Beyond Motherhood

Choosing a Life Without Children

by Jeanne Safer, Ph.D


In the first chapter, Safer explored her own childhood, family, and growing up experience, since she feels these factors influenced in her decision to not have children.


Reading this chapter, I thought about my own childhood, family, and growing up experience. I have a very independent and autonomous personality because my parents, unconsciously, raised me this way. They were not very emotionally or physically available. I did not grow up very attached to them. I love my parents, of course, but because I am so independent and not as emotionally attached to them, I do not ever feel guilty or that sad when I leave them, or decide to go against their desires.


But when we talk about family, what exactly are we talking about? What are family values? Are we actually thinking about white, american family values? It seems to me that every culture has their own views on family systems.


For example, it may be that the Dominican culture holds higher values on having independent children. For instance, both my parents immigrated to NYC in the 80's alone, with a couple family members already here. They are also both the youngest of their families, and grew up with more than 10 siblings. Both sets of their parents were both older and "busy" while they were growing up, so their older siblings had a big role in raising them. It does not seem my parents had very close, emotionally relationships with their parents (especially my dad, whose mom actually passed from Hep C when he only a teenager). Still, it doesn't seems that they have very close and emotional relationships with their siblings either. I will not generalize about the Dominican culture. I can only speak from my experience growing up with two parents who were raised in very poor conditions in La Vega, and with that experience, raised me and my two siblings. Similarly to my parents, I am not that very close to my siblings--we're all very different. 

I never looked to my parents for emotional advice or guidance, but of course, they were they for me financially and practically. I could not get some of my emotional childhood needs met from their modeling or version of affection, so I went other places--teachers, role-models, friends, and myself.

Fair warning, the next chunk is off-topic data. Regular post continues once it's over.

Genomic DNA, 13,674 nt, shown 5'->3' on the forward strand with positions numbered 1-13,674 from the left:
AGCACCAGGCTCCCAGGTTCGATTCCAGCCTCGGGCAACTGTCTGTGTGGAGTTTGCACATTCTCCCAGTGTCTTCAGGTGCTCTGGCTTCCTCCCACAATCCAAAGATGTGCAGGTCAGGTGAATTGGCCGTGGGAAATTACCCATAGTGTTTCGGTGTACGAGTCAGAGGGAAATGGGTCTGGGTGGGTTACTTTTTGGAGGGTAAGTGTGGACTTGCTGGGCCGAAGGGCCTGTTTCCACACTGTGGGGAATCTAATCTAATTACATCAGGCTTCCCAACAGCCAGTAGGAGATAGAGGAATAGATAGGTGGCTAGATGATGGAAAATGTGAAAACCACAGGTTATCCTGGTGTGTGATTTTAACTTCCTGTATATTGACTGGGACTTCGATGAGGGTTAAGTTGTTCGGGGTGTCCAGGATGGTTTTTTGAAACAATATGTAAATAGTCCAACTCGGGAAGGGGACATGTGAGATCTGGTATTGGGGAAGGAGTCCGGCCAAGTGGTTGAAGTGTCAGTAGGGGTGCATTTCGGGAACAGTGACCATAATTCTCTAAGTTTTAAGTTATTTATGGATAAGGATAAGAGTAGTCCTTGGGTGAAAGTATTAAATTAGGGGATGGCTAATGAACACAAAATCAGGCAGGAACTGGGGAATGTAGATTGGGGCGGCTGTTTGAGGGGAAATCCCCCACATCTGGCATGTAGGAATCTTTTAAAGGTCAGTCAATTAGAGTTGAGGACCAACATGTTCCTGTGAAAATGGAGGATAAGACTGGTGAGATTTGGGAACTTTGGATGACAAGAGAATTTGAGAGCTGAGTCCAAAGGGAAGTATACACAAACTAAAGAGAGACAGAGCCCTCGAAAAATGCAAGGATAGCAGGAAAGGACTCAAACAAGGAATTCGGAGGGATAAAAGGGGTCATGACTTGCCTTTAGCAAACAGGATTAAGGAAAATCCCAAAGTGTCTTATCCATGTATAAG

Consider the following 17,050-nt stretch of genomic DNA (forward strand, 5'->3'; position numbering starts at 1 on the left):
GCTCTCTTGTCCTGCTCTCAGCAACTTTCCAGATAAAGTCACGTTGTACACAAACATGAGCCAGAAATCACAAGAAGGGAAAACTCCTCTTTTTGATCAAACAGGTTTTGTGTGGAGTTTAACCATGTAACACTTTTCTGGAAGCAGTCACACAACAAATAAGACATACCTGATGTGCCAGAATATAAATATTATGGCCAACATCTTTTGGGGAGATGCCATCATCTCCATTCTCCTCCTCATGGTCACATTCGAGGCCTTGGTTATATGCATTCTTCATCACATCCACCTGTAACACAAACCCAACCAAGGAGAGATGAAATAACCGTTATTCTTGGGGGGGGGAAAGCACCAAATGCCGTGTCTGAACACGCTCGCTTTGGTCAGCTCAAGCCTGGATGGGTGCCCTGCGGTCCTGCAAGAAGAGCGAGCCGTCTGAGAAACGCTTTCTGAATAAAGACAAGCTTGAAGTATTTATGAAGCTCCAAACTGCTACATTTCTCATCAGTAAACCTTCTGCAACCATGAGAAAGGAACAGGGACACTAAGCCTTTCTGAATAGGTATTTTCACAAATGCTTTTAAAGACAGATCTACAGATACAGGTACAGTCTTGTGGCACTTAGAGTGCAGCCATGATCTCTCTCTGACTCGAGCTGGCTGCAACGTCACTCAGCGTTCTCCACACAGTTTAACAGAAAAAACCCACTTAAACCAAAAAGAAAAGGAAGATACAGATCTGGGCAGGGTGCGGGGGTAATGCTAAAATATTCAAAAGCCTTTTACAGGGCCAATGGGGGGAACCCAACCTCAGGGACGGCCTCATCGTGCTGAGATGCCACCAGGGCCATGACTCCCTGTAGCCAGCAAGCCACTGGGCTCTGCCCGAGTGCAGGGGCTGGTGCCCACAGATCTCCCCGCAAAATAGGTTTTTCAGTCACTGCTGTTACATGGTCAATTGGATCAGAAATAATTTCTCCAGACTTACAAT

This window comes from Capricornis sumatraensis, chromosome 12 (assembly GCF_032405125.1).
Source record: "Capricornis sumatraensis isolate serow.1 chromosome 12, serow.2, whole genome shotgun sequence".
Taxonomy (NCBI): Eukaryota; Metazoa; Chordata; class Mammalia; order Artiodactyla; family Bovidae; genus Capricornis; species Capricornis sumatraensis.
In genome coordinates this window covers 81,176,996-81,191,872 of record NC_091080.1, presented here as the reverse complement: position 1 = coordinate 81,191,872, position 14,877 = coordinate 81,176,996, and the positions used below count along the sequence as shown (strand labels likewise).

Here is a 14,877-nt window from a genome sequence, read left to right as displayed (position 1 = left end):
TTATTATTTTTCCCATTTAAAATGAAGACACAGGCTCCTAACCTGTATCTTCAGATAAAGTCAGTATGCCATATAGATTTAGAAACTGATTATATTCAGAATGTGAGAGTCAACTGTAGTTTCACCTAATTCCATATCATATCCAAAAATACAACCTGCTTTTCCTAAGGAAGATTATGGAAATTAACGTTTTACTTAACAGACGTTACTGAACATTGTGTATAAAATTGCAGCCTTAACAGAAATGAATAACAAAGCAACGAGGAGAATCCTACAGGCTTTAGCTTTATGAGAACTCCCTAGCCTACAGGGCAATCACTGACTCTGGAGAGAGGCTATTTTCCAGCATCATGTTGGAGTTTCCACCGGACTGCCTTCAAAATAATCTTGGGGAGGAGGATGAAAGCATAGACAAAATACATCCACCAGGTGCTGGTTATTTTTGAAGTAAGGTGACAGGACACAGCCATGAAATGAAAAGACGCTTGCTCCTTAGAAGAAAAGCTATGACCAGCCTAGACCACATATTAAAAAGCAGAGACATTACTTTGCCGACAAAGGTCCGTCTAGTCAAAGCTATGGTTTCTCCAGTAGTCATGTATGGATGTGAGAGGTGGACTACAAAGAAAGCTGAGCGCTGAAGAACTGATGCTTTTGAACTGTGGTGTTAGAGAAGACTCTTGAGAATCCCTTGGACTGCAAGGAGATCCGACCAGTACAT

Studying Western attachment theory (Bowlby and Ainsworth), exploring the concepts for myself, and now mostly in my work with clients, I am well aware of what a "secure attachment" may often look or feel like for a child in the Western world. However, to mediate my attachment style with Western attachment theory, would not make sense, since my parents did not grow up with "western" ways of thinking or parenting. Still, if I had to box myself in the concepts of Bowlby, I am fortunate to say that I do believe I grew a secure, healthy attachment to my parents, particularly my mother, though who can really say--since I don't actually remember most, if not any, of my childhood. I assume that I did have a secure attachment because of my current, adult attachment style--which is also secure and stable. Still, using Bowbly's theory to generalize the widespread phenomena that is the parent-child relationship, would be reductive and eurocentric. 

Though I feel I was securely attached to my parents, in the Western sense, I longed for feelings of validation and understanding, which I never quite received. However, not having these needs met is exactly what molded my personality to be independent, autonomous, and free-thinking. I dove into school and found validation through my teachers and educational accomplishments. I no longer needed my parents to validate my experiences and emotions, or even understand me, because I began to do these things for myself. I began to have self-validation and self-understanding. I grew independent. As I've grown older, I have realized that my parents, as human beings, are simply not that great at validating or understanding me, but they have always shown effort. They did the best they could, and I must only be grateful for their parenting style, since it made me who I am today.


With all that said, I do believe that not having a close family to start with, and my own parent-child relationships, made me more willing to be critical about the concept of "family," and also helped formed my independent personality.

Lastly, as I write about on my blog--I do not think that choosing to be child-free means choosing to be be family-free.


As Safer continues on in her book, she shares details about her personal values, and her thoughts on the relationship between one's personality, one's desired lifestyle, and the decision not to have children.


"I thrive on being able to do what I want when I want, unimpeded. To a rare degree, I have been able to construct a life on my own terms, and I loved the space, the lack of rigid planning, the order without regimentation. I couldn't ignore what I would be giving up (and what would take its place), and I saw that it simply would not be possible to continue to live my way and be a responsible parent--or a happy one" (pg 21).

As I have written, I too feel that I'd rather do something else with my life than have and raise a child.

Background Image: Pablo Picasso. La Espera (Margot). Paris.1901.